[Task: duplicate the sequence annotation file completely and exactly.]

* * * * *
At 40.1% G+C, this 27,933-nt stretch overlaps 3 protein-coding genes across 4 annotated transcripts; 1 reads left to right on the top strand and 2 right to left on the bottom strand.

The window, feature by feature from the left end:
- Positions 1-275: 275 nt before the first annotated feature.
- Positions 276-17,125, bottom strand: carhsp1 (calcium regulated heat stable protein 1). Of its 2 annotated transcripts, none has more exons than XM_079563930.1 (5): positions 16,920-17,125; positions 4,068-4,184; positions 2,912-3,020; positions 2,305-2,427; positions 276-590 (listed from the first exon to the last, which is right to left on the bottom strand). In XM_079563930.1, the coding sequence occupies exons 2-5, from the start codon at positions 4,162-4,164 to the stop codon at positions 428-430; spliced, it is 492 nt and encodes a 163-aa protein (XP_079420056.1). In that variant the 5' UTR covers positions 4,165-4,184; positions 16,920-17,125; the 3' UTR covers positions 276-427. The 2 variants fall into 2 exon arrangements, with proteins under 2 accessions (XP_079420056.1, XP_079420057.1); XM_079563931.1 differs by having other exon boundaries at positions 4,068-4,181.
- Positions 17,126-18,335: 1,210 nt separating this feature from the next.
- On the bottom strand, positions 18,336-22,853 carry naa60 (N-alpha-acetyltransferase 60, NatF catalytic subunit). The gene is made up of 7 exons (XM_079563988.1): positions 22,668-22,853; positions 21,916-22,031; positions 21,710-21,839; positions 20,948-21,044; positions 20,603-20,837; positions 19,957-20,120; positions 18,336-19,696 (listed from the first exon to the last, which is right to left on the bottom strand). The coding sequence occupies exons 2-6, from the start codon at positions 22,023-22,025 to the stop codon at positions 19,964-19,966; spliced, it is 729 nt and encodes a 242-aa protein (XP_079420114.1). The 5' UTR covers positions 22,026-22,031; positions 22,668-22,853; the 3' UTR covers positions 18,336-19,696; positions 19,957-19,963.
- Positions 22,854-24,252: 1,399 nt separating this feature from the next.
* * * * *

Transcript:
At 40.1% G+C, this 27,933-nt stretch overlaps 3 protein-coding genes across 4 annotated transcripts; 1 reads left to right on the top strand and 2 right to left on the bottom strand.

The window, feature by feature from the left end:
- Positions 1-275: 275 nt before the first annotated feature.
- Positions 276-17,125, bottom strand: carhsp1 (calcium regulated heat stable protein 1). Of its 2 annotated transcripts, none has more exons than XM_079563930.1 (5): positions 16,920-17,125; positions 4,068-4,184; positions 2,912-3,020; positions 2,305-2,427; positions 276-590 (listed from the first exon to the last, which is right to left on the bottom strand). In XM_079563930.1, the coding sequence occupies exons 2-5, from the start codon at positions 4,162-4,164 to the stop codon at positions 428-430; spliced, it is 492 nt and encodes a 163-aa protein (XP_079420056.1). In that variant the 5' UTR covers positions 4,165-4,184; positions 16,920-17,125; the 3' UTR covers positions 276-427. The 2 variants fall into 2 exon arrangements, with proteins under 2 accessions (XP_079420056.1, XP_079420057.1); XM_079563931.1 differs by having other exon boundaries at positions 4,068-4,181.
- Positions 17,126-18,335: 1,210 nt separating this feature from the next.
- On the bottom strand, positions 18,336-22,853 carry naa60 (N-alpha-acetyltransferase 60, NatF catalytic subunit). The gene is made up of 7 exons (XM_079563988.1): positions 22,668-22,853; positions 21,916-22,031; positions 21,710-21,839; positions 20,948-21,044; positions 20,603-20,837; positions 19,957-20,120; positions 18,336-19,696 (listed from the first exon to the last, which is right to left on the bottom strand). The coding sequence occupies exons 2-6, from the start codon at positions 22,023-22,025 to the stop codon at positions 19,964-19,966; spliced, it is 729 nt and encodes a 242-aa protein (XP_079420114.1). The 5' UTR covers positions 22,026-22,031; positions 22,668-22,853; the 3' UTR covers positions 18,336-19,696; positions 19,957-19,963.
- Positions 22,854-24,252: 1,399 nt separating this feature from the next.